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Germany Wants Facebook to Take Initiative in Fight Against Online Hate

  • Reuters

German Interior Minister Thomas de Maiziere; Eva- Maria Kirschsieper, Facebook head of public policy; and Martin Ott, Facebook managing director central Europe, from left, walk during a visit at the Facebook office in Berlin, Germany, Aug. 29, 2016.

German Interior Minister Thomas de Maiziere; Eva- Maria Kirschsieper, Facebook head of public policy; and Martin Ott, Facebook managing director central Europe, from left, walk during a visit at the Facebook office in Berlin, Germany, Aug. 29, 2016.

Germany's interior minister visited Facebook's offices in Berlin on Monday and said it should be more proactive in removing forbidden content from its social network platform.

"Facebook should take down racist content or calls for violence from its pages on its own initiative even if it hasn't yet received a complaint," Thomas de Maiziere said. "Facebook has an immensely important economic position and, just like every other large enterprise, it has an immensely important social responsibility."

The German government has been critical of Facebook in the past. Political leaders and regulators have complained the world's largest social network, with 1.6 billion monthly users, had been slow to respond to hate speech and anti-immigrant messages.

Last year, Justice Minister Heiko Maas told Reuters that Facebook must abide by stricter German laws banning racist sentiment even if it might be allowed in the United States under freedom of speech.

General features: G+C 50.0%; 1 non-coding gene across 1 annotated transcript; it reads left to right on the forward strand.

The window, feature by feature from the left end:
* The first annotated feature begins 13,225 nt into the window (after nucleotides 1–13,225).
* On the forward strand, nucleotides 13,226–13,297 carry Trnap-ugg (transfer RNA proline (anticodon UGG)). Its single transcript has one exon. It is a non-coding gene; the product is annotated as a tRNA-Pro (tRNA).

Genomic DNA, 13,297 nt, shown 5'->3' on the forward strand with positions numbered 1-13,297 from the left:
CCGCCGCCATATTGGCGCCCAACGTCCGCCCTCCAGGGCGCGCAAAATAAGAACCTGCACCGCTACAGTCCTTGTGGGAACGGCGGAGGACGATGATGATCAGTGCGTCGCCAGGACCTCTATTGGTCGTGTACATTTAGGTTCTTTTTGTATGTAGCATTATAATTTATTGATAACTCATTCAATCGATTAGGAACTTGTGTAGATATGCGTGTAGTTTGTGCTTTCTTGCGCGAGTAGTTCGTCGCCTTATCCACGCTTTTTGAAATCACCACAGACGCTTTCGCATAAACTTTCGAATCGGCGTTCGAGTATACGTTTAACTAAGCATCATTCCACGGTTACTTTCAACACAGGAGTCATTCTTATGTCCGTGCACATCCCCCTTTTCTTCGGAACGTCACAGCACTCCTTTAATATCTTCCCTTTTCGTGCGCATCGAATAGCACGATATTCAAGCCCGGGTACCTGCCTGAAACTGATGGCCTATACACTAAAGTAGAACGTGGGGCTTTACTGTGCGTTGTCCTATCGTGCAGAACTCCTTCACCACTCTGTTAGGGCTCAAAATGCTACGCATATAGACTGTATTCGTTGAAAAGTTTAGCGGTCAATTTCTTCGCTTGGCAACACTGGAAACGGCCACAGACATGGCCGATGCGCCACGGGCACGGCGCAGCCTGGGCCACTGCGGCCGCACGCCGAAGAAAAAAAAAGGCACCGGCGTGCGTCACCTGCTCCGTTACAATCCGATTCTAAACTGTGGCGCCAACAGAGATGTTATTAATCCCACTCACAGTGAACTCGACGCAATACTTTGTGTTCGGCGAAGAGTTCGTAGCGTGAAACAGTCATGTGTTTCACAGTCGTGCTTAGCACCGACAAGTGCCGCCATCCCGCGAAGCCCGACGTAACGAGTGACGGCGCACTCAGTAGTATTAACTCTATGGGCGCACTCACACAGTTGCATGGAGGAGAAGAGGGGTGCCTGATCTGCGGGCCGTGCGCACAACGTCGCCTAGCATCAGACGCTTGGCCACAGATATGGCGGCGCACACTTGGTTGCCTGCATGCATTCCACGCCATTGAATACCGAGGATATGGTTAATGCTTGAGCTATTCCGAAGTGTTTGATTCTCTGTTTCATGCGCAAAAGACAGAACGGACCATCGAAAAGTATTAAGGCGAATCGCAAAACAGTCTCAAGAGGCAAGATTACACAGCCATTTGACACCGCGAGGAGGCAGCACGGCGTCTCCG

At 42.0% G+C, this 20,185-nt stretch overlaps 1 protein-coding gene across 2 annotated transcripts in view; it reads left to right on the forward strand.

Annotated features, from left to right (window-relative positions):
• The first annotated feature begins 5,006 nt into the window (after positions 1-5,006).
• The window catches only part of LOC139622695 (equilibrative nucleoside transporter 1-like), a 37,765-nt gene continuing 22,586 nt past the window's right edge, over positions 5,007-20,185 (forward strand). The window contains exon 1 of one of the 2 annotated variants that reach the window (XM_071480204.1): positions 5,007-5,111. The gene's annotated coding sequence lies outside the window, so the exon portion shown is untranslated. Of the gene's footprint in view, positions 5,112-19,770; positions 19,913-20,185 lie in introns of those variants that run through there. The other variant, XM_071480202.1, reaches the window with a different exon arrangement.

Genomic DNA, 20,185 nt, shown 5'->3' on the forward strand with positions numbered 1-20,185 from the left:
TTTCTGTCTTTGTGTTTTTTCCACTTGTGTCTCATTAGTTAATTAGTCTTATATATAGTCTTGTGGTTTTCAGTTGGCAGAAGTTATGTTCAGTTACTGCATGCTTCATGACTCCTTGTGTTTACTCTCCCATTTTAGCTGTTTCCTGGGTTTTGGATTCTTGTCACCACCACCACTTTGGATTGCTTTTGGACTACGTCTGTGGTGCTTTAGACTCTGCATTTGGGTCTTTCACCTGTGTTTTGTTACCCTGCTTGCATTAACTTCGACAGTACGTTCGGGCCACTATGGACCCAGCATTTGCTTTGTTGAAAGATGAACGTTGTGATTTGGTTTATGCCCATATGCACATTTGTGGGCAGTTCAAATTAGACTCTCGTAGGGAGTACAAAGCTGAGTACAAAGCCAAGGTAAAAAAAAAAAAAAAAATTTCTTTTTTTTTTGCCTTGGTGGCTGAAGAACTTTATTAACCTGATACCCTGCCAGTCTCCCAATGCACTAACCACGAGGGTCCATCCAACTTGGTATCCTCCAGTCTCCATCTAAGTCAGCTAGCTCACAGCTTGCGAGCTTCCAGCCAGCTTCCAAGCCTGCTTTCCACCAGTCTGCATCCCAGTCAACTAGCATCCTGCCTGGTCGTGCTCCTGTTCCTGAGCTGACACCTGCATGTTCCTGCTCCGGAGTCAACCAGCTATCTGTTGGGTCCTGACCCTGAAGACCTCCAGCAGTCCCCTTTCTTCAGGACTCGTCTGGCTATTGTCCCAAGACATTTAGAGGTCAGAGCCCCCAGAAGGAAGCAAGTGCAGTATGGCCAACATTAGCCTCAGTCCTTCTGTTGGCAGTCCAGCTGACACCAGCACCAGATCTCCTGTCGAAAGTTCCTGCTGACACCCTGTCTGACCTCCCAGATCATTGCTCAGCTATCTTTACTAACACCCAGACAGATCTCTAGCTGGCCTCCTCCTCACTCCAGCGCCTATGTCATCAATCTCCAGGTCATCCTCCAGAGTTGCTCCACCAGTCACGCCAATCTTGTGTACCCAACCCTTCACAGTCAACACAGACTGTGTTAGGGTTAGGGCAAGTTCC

De Maiziere said he recognized Facebook's efforts to develop software that can better identify outlawed content and praised its efforts to fight child pornography. He said it was right to warn users in its terms against the dissemination of illegal content.

"But it's up to the company to ensure those terms are upheld," he said. "A company with a good reputation for innovation will have to earn a good reputation in this area."

Eva-Maria Kirschsieper, Facebook's head of Public Policy in Germany, told reporters during de Maiziere's visit that the discussions between political leaders and companies in social media would continue.

"We see ourselves as part of German society and part of the German economy," she said. "And we know that we have a major responsibility and we want to live up to this responsibility. We take this issue very seriously indeed."

Mark Wallace, a former U.S. ambassador to the United Nations who now heads the Counter Extremist Project (CEP) in New York, a non-profit group that maintains a database of information about extremist groups, said Facebook was a leader in the social media sector in combating extremism, but more work was needed.

"Of all the companies, Facebook has done the most, but they're all just starting to recognize that the weaponization of social media platforms is not good business and not good for society," Wallace told Reuters.

CEP is completing testing of a new software tool that will identify new images and videos published on social media sites by Islamic State and other extremist groups, and remove them instantly wherever they occur, much as already done with child pornography images.

Earlier this year, Facebook Chief Executive Mark Zuckerberg came to Berlin to respond to the criticism. He said he had learned from Facebook's experience in Germany that migrants were a group of people who also needed to be protected from hate speech online.

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